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Weight loss 'doubled' with diet drug

27th October 2008

An early study into a still experimental dieting drug shows it may prove to be twice as effective as currently available weight loss medications.

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If results from the Denmark-based study of tesofensine are confirmed, the drug could be marketed as an alternative to current drugs which will enable dieters to shed twice as many pounds.

Arne Astrup of the University of Copenhagen said that while researchers did not compare the drug tesofensine head-to-head with currently approved weight loss medications, the weight loss in the tesofensine study was roughly double that reported in trials of these drugs.

The study was financed by Danish biopharmaceutical company Neurosearch, which hopes to market tesofensine as a weight loss drug.

Astrup said drugs now on the market yielded at best a weight loss of 5 kilograms (11 pounds) with diet and exercise, while dieters taking tesofensine doubled that amount.

The drug is designed to target the central nervous system, affecting three different appetite regulatory centers of the brain - the neurotransmitters noradrenaline, dopamine, and serotonin.

Writing in The Lancet, researchers said the trials included 203 obese patients whose average weight was about 220 pounds.

All the participants were placed on a calorie-restricted diet and all were asked to increase their physical activity to between 30 minutes to an hour a day.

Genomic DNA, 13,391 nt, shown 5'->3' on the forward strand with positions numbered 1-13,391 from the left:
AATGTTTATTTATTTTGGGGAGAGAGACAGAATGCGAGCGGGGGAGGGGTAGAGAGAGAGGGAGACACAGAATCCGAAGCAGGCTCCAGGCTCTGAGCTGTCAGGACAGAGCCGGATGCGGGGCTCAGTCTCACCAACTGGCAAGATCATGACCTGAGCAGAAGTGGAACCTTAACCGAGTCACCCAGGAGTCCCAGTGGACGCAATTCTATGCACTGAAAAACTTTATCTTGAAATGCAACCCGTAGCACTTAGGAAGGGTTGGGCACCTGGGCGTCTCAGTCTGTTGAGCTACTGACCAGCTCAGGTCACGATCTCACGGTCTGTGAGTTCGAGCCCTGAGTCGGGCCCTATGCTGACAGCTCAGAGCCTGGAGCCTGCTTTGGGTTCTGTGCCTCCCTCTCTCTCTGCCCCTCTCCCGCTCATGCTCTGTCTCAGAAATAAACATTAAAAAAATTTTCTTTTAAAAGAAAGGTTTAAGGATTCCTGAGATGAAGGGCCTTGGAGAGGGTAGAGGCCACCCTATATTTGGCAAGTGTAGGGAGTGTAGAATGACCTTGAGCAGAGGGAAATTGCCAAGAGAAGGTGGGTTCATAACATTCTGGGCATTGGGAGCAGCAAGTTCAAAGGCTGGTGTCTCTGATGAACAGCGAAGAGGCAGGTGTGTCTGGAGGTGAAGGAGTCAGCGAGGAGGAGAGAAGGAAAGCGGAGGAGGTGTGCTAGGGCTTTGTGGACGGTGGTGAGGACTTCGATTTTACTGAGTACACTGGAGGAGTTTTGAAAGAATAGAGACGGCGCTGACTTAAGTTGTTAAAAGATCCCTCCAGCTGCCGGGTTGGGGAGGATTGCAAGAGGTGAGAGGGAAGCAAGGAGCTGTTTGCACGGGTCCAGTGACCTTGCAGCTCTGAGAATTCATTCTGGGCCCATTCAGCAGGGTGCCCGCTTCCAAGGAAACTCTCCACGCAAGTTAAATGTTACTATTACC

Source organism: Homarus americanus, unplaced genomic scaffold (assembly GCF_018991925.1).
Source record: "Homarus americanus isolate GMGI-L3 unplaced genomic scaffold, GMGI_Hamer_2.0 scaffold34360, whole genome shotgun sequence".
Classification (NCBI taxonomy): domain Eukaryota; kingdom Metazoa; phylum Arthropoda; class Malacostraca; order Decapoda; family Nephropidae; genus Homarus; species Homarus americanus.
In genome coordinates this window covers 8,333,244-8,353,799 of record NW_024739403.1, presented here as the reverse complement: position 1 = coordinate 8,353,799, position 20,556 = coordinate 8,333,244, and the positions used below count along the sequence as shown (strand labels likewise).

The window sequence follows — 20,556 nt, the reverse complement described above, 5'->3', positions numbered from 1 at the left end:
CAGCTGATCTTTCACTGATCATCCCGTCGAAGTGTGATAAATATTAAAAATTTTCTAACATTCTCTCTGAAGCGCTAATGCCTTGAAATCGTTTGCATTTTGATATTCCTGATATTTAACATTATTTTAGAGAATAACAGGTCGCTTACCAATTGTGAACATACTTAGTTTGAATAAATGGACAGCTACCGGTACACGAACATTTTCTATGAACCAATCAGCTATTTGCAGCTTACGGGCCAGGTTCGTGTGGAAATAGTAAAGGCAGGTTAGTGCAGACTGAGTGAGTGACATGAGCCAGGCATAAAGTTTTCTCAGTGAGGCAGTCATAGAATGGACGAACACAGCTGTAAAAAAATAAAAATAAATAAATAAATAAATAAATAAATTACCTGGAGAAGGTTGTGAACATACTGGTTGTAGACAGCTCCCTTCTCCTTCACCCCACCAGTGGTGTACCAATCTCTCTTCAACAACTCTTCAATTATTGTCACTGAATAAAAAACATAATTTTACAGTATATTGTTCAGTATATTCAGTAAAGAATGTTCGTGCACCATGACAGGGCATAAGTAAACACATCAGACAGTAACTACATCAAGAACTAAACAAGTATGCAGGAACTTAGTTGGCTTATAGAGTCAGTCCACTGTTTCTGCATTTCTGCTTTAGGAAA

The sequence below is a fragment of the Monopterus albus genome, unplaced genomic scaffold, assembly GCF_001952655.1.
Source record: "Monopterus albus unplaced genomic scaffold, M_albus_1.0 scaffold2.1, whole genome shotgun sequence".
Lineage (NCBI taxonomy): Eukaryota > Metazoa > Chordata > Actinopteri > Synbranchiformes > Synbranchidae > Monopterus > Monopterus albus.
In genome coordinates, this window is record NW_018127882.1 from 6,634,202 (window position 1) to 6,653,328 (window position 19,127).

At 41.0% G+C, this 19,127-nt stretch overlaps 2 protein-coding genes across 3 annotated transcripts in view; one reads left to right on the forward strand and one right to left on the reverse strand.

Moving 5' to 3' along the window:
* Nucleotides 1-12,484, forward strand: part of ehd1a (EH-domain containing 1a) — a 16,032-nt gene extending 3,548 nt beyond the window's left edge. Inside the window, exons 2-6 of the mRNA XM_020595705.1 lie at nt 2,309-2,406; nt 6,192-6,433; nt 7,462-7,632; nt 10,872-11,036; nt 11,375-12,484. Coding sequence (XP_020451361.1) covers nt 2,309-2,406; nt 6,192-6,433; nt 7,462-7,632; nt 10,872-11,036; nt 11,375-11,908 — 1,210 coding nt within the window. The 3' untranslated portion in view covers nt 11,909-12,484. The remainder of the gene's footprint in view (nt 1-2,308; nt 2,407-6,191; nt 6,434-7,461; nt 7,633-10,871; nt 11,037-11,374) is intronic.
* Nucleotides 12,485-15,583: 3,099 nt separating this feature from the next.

Participants were treated with either a placebo, 0.25 milligrams of tesofensine, 0.5 milligrams of the drug, or 1 milligram of the drug daily.

In the 161 participants who completed the six-month Phase II study, average weight loss ranged from around 5 pounds in the placebo group to 28 pounds among patients taking the highest doses.

However, the higher doses were also associated with higher blood pressure, they noted.

They said doses would be adjusted in phase III trials to a 0.5 milligram dose, which produced results almost as good as the higher dose in terms of weight loss in the phase II trial.

According to Neurosearch, phase III trials are now planned for both the US and Europe, and the drug could be on the market within four years.

Drug safety expert Thomas Wadden of the University of Pennsylvania School of Medicine Center for Weight and Eating Disorders, called for larger studies to confirm the findings and produce more data.

He said an extensive assessment of the psychiatric effect of medications that operate on the central nervous system was needed.

 

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